Welcome to the TTU GeoAnalytical Laboratory. Our laboratory has been providing analyses of rocks, soils, water, and biological materials to the geologic and environmental research communities since 1985 with arrival of a Perkin-Elmer 3030 atomic absorption spectrometer. In 1988 a major milestone was achieved with the addition of our first Leeman Labs ICP-AES. Both machines are now retired. The two primary analytical tools currently in use at the TTU GeoAnalytical Laboratory are the Agilent 7500cs inductively coupled plasma quadrupole mass spectrometer (ICP-MS), acquired in 2007, and the Leeman Labs Prodigy High Dispersion inductively coupled plasma spectrometer (ICP-AES), installed in the spring of 2011. We have a New Wave UP213 Nd:YAG laser system that can be used in conjuction with the ICP-MS to analyze solid materials and an Agilent ASX-500 autosampler sample introduction system for dilute aqueous samples.
The GeoAnalytical Laboratory is a research oriented facility. We work with undergraduates, graduate students, and professors to determine the chemical composition of their research samples. As a department facility, our first priority is the support of Texas Tech Geosciences students and faculty in their research endeavors. We work with students and faculty from other TTU and TTU HSC departments, and accept contract work.
For more information, including costs and to schedule analytical work, please contact Kevin Werts.
Kevin Werts, Ph.D. (firstname.lastname@example.org)
Department of Geosciences, Science 207
Phone: (806) 834-2948
Directions to the Lab
Enter the Texas Tech University campus via the main gate and travel around Memorial Circle to the Science Building (Geosciences and Physics). We are located on the second floor of the Science Building in Room 206.
The TTU GeoAnalytical Laboratory purchased a new Prodigy High Dispersion ICP-AES from Leeman Labs in early 2011. The ICP-AES can analyze concentrated aqueous solutions (as high as 3% total dissolved solids). The TTU ICP-AES analyzes whole rock samples for major elements (SiO2, TiO2, Al2O3, Fe2O3, MnO, MgO, CaO, Na2O, K2O, P2O5) and trace elements (Ba, Rb, Sr, Zr, Y, Sc, V, Ni, Cr, Cu, Zn, Nb, Be). We also commonly analyze environmental samples (water and soil), and biological samples (kidney, liver, urine, etc) for typical EPA metals including Cu, Zn, Fe, Mn, Co, Sr, Mg, Ni, Cr, Cd, Mo, As, Pb, and alkalies. Minimum sample size is a 10 ml solution.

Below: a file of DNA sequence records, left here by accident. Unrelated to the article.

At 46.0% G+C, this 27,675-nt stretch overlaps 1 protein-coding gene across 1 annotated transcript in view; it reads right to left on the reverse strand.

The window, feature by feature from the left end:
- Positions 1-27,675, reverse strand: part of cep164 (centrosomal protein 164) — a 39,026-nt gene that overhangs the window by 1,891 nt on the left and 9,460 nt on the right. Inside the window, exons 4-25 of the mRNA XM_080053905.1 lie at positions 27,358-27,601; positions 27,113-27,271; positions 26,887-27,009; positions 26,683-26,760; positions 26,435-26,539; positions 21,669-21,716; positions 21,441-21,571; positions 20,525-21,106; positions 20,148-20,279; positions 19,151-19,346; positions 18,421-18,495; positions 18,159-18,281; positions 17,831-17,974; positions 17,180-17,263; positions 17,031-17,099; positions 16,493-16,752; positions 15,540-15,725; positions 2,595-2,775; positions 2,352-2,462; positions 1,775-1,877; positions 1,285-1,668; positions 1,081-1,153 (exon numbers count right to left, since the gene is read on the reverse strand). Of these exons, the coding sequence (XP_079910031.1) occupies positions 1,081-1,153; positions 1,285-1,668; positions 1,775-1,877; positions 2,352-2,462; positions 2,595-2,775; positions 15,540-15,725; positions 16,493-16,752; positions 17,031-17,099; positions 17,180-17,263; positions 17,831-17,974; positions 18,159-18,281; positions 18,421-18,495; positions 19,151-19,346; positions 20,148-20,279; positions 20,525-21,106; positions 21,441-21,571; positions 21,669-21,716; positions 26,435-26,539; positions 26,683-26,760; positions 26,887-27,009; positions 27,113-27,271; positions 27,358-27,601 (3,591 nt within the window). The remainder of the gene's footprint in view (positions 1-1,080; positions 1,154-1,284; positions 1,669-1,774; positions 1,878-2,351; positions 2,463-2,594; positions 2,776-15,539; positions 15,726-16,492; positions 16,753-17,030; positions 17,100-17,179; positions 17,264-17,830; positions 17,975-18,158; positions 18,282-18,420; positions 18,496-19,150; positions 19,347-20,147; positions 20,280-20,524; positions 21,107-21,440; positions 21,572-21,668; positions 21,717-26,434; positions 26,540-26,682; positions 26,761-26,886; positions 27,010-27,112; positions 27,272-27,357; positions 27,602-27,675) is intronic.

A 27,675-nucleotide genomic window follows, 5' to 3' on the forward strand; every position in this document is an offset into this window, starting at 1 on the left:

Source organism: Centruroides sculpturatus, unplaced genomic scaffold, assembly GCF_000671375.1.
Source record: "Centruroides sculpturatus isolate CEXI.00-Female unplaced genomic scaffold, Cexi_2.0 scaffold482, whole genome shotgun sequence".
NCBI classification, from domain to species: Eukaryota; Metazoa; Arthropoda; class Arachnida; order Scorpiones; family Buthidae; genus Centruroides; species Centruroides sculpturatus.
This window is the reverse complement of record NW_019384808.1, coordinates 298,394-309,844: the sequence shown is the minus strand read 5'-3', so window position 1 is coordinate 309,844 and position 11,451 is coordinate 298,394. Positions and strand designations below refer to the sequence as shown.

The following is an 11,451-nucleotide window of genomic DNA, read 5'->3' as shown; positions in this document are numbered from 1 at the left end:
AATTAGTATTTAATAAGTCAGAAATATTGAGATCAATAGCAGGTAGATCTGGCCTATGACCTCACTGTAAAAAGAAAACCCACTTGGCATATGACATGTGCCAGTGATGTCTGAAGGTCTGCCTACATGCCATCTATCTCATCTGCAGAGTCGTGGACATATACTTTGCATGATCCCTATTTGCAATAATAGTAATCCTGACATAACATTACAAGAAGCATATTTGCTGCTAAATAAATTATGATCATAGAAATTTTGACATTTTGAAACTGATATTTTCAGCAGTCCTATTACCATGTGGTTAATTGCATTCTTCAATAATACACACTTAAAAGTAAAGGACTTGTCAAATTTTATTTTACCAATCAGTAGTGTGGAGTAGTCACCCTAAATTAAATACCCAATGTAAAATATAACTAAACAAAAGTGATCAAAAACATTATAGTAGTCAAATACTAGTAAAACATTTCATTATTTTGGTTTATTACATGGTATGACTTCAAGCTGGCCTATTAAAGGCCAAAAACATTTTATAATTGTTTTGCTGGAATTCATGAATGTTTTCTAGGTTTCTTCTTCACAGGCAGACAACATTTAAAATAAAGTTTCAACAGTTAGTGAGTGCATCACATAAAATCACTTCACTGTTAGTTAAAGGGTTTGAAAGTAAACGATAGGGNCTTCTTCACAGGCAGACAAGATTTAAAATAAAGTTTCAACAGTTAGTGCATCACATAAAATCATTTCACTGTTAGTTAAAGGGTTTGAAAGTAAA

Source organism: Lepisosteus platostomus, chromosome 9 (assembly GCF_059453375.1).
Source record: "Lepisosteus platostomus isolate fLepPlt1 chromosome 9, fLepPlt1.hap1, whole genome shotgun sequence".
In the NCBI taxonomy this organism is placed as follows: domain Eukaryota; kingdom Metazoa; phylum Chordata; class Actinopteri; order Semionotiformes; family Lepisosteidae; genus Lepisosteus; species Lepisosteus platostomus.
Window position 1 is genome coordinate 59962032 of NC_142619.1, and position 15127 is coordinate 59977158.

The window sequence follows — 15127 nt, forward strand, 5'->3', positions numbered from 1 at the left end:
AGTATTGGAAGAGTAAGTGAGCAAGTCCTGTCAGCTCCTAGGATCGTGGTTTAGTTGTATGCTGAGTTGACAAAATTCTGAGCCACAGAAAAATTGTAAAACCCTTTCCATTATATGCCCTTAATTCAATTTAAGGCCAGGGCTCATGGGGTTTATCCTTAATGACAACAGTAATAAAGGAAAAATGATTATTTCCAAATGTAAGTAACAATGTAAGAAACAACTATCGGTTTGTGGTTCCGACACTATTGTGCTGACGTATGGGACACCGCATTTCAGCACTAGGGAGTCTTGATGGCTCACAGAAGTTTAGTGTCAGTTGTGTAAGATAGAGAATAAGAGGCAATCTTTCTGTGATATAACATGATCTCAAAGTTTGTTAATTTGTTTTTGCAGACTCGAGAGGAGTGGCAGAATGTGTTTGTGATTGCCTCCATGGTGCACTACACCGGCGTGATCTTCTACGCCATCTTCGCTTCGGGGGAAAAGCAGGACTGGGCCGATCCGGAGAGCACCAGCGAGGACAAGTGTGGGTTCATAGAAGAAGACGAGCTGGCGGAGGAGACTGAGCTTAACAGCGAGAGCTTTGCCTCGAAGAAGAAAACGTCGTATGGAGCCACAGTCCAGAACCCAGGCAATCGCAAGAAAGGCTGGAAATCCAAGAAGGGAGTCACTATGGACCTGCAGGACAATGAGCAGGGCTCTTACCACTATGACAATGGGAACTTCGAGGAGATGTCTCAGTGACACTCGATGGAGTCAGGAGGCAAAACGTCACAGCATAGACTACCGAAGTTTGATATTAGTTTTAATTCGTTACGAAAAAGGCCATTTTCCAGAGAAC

In 2006 we announced the acquisition of an Agilent 7500cs inductively coupled plasma quadrupole mass spectrometer (ICP-MS) and a New Wave UP213 Nd:YAG laser system. The laser ablation sampling system can be used in conjunction with the ICP-MS to study trace element abundances in a wide range of solid materials. In situ trace element analysis can be made in minerals, natural glasses, fused whole rock glasses, and compositional zoning within individual mineral crystals. Trace element analysis can also be provided for non-geological materials if appropriate standards are available.
X-Ray Fluorescence and Fusions
Major element (e.g. SiO2, TiO2, Al2O3, Fe2O3, MnO, MgO, CaO, Na2O, K2O, P2O5) analysis of rock samples is available by XRF and trace elements by LA-ICP-MS. We use a lithium metaborate flux to fuse samples into glass discs. Loss on ignition (LOI) is included with whole rock analysis and requires 1-4 g of sample powder
When requesting an analysis, try to include as much of the following information as possible in your initial email:
- Types of samples
- Number of samples
- Elements to be analyzed
- Concentration levels (if known)
- Desired level of participation during analysis
- Objective of project
- Any previously published papers with similar analytical methods
- Contact information
Listed below are common operating procedures followed in the lab. Students: before coming to the lab, check here for any procedures related to what you are about to do. Please note that possessing a copy of the procedure alone does not give you any permission to operate any of the machinery without supervision.
Provided here are the concentrations for common standards used in the lab. See the lab staff for help choosing samples if you are unfamiliar with the process.
- Arizona LaserChron Center
- WSU GeoAnalytical Lab
- Stanford SHRIMP
- Wisconsin-Madison Stable Isotope Lab
- Leeman Labs